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History time: Buff & Buff machinist meets the Brink's bandits

Posted by Matt Rocheleau  December 6, 2010 09:00 AM

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(Courtesy: Peter O'Brien)

Robert K. Casavant in his Wrentham home in Dec. 2008.

Part of an occasional series highlighting a piece of neighborhood history.

Bob Casavant's working life started as a machinist at Buff & Buff Manufacturing Company and ended as a prize-winning antique automobile restoration expert. Along the way he met two of the 20th century's most notorious bandits when he souped-up their cars.

Robert K. Casavant was born in 1922 at Richford, Vt. Moving to JP, he attended Boston Trade School, graduating from the popular automotive course in 1938. Later, he learned the machine shop skills that got him his first job rebuilding carburetors for a firm in Brookline. In 1941, at 18, he married Helen Boudreau of Back Bay and the first of their two children was born a year later.

Bob joined Buff & Buff (B&B) in JP as a machinist in 1941. His pay, less than a dollar an hour, saw an unheard of raise of 15 cents an hour when his production of parts for surveying instruments soon exceeded all other machinists' outputs. Bob's foreman and mentor at B&B was Carl Wiedemann of Beech Street, Roslindale. Carl trained him so well that he was able to quickly increase his production and earn the pay raise.

Bob worked at B&B until 1942, leaving for a welder's job paying a dollar an hour at the Boston Navy Yard. With a young family already started, he had no choice but to leave for the higher paying war work.

Following his Army service from 1943 – 1945, Bob found work at Franklin Field Motors, in Dorchester. His outstanding mechanical skills kept him very busy, often traveling far from home to get a broken down crane or commercial fishing boat back in business. However, his conscientious work ethic clashed with the owner's desire to maximize the hours spent on a job. Bob didn't like that so he left to work on his own.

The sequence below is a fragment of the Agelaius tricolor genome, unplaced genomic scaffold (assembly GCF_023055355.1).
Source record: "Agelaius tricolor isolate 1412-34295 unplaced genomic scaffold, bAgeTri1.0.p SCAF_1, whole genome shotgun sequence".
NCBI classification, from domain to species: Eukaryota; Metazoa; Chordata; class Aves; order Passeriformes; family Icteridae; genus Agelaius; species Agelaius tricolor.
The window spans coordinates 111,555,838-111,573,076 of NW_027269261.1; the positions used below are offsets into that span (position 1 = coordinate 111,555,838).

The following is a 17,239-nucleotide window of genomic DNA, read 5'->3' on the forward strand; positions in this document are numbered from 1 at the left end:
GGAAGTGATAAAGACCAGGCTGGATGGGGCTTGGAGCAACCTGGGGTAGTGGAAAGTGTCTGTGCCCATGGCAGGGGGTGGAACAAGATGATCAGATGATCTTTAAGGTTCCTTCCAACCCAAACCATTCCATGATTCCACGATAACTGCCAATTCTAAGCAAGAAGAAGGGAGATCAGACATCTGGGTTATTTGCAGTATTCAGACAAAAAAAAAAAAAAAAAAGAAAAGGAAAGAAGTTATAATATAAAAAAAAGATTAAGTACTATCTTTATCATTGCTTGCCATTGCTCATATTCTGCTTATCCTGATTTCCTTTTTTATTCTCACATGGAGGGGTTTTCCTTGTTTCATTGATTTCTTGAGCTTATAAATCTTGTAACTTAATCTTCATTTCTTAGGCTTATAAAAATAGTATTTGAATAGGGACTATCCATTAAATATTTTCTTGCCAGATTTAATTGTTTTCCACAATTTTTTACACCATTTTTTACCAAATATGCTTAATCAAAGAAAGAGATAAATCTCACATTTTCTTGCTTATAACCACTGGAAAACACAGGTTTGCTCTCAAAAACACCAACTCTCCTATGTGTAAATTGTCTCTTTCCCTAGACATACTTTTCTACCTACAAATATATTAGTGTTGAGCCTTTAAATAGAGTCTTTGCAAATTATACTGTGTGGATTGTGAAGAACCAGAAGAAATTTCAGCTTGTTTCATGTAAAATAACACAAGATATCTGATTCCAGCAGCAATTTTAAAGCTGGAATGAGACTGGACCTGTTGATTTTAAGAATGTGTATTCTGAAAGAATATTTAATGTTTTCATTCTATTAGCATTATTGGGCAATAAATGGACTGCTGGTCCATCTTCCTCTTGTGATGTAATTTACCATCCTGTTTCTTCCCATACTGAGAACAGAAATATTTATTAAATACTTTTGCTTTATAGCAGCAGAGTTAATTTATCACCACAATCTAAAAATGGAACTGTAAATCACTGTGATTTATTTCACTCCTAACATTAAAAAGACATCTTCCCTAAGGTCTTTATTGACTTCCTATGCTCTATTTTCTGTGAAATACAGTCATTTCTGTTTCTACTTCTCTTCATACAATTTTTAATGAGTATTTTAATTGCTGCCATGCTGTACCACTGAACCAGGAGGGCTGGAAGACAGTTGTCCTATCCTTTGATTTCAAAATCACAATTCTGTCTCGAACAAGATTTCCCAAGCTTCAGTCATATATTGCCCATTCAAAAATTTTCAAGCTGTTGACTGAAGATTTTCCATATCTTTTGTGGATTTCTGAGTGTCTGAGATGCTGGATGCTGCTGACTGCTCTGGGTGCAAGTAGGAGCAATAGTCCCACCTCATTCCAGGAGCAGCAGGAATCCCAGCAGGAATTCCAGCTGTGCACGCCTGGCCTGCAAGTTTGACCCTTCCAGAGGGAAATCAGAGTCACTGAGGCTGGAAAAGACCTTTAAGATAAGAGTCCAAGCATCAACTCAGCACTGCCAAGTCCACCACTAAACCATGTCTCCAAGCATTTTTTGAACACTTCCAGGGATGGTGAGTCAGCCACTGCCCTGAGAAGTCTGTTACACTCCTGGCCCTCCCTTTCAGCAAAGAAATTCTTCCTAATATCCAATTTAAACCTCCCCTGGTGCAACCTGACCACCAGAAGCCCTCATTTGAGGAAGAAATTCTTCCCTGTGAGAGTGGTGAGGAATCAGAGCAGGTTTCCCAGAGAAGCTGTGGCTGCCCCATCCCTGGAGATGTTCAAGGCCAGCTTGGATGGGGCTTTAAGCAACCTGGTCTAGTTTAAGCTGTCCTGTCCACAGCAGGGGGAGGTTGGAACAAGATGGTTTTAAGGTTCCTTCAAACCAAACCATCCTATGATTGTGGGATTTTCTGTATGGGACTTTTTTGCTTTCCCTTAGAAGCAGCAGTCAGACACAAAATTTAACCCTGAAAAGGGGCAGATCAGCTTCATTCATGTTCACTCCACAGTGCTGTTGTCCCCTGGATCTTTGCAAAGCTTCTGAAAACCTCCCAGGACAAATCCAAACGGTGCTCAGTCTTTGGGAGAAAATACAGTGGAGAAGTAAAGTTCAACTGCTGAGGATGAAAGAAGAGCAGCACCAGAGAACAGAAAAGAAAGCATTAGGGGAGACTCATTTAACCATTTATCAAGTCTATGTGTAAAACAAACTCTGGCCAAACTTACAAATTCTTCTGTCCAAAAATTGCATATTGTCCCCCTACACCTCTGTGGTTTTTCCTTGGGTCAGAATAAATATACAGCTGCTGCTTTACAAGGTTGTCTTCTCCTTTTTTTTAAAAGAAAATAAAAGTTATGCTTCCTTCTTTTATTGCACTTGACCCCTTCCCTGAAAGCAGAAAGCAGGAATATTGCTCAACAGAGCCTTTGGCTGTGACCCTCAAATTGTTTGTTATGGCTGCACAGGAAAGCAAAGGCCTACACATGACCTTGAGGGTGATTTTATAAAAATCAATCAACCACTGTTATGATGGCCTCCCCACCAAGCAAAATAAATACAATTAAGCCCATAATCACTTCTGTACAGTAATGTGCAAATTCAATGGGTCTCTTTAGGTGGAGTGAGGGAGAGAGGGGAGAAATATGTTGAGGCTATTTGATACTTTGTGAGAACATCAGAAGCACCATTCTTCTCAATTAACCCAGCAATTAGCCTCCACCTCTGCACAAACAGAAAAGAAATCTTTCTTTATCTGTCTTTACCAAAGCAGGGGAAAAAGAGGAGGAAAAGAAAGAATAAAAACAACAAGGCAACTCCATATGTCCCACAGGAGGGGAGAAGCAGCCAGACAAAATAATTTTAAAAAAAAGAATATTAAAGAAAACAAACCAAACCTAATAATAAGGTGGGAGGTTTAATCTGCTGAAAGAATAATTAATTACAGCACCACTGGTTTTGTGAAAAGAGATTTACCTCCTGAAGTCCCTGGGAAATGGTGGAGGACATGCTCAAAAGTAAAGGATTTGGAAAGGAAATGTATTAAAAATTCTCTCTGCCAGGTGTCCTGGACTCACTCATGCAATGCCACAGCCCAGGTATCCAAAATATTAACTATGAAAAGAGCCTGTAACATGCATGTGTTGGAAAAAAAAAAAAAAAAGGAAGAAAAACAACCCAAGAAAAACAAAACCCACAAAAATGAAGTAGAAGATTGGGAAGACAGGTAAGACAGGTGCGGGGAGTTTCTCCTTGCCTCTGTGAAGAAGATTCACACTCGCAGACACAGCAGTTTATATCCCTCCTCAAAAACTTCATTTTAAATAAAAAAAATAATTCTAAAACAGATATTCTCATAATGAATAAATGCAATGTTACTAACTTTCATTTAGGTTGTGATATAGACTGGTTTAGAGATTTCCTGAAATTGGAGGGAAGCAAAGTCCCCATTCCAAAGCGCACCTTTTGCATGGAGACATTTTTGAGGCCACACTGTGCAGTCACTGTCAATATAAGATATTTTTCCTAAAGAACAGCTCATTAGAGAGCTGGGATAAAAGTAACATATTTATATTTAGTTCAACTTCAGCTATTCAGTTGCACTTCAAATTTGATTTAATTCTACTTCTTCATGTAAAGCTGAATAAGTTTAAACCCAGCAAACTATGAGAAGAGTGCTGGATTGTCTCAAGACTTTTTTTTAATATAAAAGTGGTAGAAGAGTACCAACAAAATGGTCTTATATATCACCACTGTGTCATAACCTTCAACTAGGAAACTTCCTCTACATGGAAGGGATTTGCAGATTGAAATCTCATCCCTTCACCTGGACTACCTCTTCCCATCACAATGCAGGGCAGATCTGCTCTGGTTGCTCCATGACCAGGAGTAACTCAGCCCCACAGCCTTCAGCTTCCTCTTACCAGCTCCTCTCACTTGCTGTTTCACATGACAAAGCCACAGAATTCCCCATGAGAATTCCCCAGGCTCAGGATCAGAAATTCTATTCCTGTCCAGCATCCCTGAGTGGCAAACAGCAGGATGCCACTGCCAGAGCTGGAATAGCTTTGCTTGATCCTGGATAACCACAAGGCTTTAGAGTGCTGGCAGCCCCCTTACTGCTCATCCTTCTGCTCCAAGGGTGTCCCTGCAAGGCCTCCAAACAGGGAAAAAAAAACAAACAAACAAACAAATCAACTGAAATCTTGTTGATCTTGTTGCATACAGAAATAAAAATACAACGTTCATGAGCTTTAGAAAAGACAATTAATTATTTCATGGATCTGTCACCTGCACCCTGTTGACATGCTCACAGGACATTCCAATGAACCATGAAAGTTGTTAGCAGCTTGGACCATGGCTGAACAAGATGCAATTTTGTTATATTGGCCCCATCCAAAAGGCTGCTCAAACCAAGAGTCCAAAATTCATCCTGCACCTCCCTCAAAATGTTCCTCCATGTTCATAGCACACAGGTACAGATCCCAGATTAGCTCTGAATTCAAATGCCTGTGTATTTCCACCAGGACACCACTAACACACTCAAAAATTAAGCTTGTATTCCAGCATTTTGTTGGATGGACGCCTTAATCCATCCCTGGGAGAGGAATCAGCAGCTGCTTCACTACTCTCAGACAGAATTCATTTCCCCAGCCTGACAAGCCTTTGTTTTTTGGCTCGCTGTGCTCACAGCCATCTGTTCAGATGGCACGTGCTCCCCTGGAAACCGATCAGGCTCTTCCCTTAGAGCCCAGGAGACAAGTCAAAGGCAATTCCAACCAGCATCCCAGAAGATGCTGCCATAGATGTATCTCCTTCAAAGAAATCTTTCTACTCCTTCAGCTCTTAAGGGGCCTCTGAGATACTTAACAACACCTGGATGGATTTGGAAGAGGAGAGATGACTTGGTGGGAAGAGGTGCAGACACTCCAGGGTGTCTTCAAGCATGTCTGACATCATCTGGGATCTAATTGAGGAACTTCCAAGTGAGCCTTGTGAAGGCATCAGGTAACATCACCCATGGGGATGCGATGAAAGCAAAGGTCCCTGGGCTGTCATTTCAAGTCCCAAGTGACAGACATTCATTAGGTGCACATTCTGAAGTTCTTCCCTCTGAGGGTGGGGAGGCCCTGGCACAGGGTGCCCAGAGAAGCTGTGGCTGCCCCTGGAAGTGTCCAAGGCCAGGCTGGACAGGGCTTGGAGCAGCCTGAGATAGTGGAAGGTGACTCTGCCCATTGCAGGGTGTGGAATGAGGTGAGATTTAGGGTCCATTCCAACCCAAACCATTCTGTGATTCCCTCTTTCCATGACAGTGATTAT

Between 1950-1955, Bob was a partner at Fred's Auto Repair on Washington Street, near the Egleston Square “T” Station. At Fred's, Bob got to know two of the notorious Brinks robbers; Joe McGinnis who owned the nearby Egleston Liquor Store at Washington and Seaver Streets and Joe "Specky" O'Keefe who later testified against the other eight Brinks robbers.

McGinnis wanted to increase the speed of his '51 Mercury and Bob, with his considerable automotive skills, was able to do that. Soon, O'Keefe wanted his Pontiac beefed-up and Bob obliged him as well. In an amusing testament to his ability to get more power out of standard car engines, Bob recalls that shortly after the Brinks heist on January 17, 1950, a law enforcement team was staking out the parking lot at Fred's shop.

They were undoubtedly watching McGinnis and O'Keefe who were suspects in the Brink's robbery. Bob decided to take McGinnis's Mercury out for a "test drive" and the cops, recognizing McGinnis’s car, immediately gave chase. Within three blocks, the powerfully modified Mercury easily outran the stakeout car.

In the 1960s Bob went to work as a mechanic on heavy equipment, ships, and cranes for the Atlantic Equipment Company of Hyde Park. He later joined Dino Buick in Stoughton, and finished his working years as a truck mechanic for the US Postal Service, retiring in 1985.

In 1960 Bob started restoring antique automobiles and for the next 40 years he enjoyed the hobby, restoring some beautiful prize winning antique cars. While no longer able to do the work, Bob still enjoys reading about younger men who preserve the grand old automobiles of another era.

Peter O'Brien is a member of the Jamaica Plain Historical Society.

To read more about the rich history of Jamaica Plain, visit the Jamaica Plain Historical Society website at:

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